The Controversy Surrounding On the Origin of Species: Background information when reading The Darwin Affair

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The Darwin Affair

by Tim Mason

The Darwin Affair by Tim Mason X
The Darwin Affair by Tim Mason
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  • First Published:
    Jun 2019, 384 pages
    Paperback:
    Jun 2020, 400 pages

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Book Reviewed by:
Tara Mcnabb
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The Controversy Surrounding On the Origin of Species

This article relates to The Darwin Affair

Print Review

Biologist and anthropologist Thomas HuxleyThe publication of Charles Darwin's On the Origin of Species forever changed the way humankind thought of themselves and their place in the world. Almost immediately, the public took sides; you were either pro-evolution or anti-evolution. This caused considerable strife between notable public figures at the time, and also resulted in heated debates at home. While the atheists were some of Darwin's most passionate supporters, other defenders came in the surprising form of liberal Anglicans who believed that natural selection was an elegant example of God's handiwork. Thomas Huxley, the English biologist and anthropologist, is perhaps Darwin's most famous public supporter. He was so aggressive during arguments and debates that he came to be known as "Darwin's Bulldog." There were a few favorable reviews of the book in the British press, including in The Times and the National Review. But Darwin's opponents also made their opinions known, and were sometimes fierce in their hostility.

The concept of evolution had already been introduced into the public consciousness, notably by geologist Robert Chambers in his Vestiges of the Natural History of Creation, but most people, and religious authorities in particular, were adverse to the idea. Because of this, many were not keen on the topic resurfacing for further study. Darwin's theories were a direct threat to the main tenets of Christianity, that man exists because of divine purpose, not because of blind chance or evolution. Darwin's version of evolution featuring the "monkey man" idea was simply unthinkable to most. Even his previous teachers opposed him, including the geologists Adam Sedgwick and Charles Lyell, both of whom had a strong influence on Darwin during his formative years. Though these men worked in science, they tended to view the evolution of man from a religious standpoint, and were adamant that God played a role.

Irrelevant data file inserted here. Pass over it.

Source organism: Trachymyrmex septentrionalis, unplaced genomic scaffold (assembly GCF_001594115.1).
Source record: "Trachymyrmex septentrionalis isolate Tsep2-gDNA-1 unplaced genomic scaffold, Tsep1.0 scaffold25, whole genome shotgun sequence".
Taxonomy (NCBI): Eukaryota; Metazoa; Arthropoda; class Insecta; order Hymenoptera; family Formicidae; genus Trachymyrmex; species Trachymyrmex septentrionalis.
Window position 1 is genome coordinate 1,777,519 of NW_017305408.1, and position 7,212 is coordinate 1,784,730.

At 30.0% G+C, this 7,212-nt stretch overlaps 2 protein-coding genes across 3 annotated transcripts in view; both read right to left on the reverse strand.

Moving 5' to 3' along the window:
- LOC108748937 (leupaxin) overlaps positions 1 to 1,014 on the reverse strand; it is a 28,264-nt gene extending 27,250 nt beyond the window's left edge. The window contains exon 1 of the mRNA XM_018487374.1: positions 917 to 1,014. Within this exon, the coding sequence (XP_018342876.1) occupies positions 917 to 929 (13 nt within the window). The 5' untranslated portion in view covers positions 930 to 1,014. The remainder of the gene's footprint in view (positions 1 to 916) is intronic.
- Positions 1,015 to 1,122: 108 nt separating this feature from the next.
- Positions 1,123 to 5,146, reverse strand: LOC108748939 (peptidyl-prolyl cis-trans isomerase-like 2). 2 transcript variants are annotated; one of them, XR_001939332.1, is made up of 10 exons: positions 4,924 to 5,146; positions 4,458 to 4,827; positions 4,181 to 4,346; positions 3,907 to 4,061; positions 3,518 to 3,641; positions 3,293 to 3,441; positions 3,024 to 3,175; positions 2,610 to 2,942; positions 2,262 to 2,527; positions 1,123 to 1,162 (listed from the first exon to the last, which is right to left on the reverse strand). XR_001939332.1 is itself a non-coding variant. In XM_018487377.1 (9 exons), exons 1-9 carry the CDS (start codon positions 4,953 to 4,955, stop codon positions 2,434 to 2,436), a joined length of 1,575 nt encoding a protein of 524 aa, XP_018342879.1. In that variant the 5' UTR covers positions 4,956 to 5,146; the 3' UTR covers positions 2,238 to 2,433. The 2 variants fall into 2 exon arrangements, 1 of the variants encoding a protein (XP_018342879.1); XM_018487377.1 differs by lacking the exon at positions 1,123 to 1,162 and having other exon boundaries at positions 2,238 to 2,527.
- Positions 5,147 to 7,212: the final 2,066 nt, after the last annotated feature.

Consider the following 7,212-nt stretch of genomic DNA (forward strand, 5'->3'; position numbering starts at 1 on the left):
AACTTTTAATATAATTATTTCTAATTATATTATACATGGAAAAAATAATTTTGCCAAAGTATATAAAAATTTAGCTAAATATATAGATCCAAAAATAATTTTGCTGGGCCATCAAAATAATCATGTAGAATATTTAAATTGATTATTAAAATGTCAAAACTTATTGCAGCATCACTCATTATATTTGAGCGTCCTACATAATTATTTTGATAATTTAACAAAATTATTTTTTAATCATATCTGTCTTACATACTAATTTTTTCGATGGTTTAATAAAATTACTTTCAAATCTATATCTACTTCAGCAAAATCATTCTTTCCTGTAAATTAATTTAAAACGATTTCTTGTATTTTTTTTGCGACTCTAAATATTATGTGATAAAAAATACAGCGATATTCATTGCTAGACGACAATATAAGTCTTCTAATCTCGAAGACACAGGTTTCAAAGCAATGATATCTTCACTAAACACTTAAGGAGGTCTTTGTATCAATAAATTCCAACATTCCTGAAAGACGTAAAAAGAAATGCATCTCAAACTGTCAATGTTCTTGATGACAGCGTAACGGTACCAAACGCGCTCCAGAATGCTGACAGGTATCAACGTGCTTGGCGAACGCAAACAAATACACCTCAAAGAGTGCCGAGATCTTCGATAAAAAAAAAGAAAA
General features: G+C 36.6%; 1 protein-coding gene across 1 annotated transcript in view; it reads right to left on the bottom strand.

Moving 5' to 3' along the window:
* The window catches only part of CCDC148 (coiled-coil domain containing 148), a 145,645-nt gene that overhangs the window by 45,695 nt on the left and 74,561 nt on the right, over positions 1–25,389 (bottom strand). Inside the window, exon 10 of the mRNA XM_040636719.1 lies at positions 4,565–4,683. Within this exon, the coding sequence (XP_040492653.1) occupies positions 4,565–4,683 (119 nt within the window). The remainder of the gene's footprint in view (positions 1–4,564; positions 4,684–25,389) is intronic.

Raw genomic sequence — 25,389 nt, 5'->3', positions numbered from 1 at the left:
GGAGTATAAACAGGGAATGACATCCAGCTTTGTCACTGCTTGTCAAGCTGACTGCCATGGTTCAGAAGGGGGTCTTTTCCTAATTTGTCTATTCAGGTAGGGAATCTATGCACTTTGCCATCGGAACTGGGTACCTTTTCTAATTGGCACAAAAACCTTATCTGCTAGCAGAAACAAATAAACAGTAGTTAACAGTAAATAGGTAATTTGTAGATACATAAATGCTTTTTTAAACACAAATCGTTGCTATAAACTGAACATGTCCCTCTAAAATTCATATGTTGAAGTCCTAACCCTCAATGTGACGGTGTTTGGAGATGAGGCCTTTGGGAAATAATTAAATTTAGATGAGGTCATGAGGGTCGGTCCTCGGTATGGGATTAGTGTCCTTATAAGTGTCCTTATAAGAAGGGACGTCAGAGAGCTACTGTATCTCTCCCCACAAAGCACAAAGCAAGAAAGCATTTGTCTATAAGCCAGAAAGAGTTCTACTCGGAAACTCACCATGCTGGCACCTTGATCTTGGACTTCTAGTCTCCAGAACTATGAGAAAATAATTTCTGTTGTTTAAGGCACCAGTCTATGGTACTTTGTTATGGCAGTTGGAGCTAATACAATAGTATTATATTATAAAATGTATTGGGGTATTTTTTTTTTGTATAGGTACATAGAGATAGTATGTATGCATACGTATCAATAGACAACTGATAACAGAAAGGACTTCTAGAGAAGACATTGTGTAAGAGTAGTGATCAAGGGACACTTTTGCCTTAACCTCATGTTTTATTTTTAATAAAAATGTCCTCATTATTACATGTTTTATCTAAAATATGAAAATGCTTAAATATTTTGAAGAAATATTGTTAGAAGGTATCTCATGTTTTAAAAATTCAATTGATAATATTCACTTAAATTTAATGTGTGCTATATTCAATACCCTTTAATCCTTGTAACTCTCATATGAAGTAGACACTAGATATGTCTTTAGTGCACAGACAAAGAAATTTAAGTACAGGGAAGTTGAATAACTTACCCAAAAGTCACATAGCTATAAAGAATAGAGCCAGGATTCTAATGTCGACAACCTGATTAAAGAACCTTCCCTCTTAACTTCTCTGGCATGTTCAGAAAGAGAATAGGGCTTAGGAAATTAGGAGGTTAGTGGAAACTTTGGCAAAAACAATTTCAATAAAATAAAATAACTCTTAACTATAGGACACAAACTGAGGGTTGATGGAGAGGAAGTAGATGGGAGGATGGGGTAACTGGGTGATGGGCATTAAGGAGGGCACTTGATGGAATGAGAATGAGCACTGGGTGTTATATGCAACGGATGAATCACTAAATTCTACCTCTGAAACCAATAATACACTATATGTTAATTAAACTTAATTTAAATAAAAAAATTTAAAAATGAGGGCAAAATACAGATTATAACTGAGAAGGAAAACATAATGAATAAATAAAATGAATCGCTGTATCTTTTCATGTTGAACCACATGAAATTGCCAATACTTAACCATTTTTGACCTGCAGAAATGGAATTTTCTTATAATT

There was a famous public dispute in 1860, now known as the Oxford evolution debate. Bishop Samuel Willberforce argued against Darwin's theories, while Thomas Huxley argued for them. This is where Huxley gained his reputation for being intensely protective of Darwin's ideas, and following this event he began to fearlessly advocate the "Ape Origin of Man." The dramatic debate was regarded as emblematic of the struggle between religion and science, and Huxley saw it as a successful uprising against the clergy and their authority in education. Many clerical naturalists at the time were funded by the Church of England, so it's no surprise that they claimed their scientific findings were proof of God's work. For the most part, Darwin chose to insulate himself at home and ignore the negative reviews during this tumultuous period. But he was not always immune to the strain of being under the spotlight on such an international scale.

Looking back, it's remarkable to learn that On the Origin of Species took twenty years to come to fruition, and in fact, Darwin published sooner than he had planned after being made aware that British naturalist Alfred Wallace was mulling over a nearly identical theory. We are fortunate to have such a legacy, one that forms the basis of our scientific understanding of life and inspires us to continue sharing ideas no matter how controversial they may be.

Photo: Thomas Huxley

Filed under People, Eras & Events

Article by Tara Mcnabb

This "beyond the book article" relates to The Darwin Affair. It originally ran in July 2019 and has been updated for the June 2020 paperback edition. Go to magazine.

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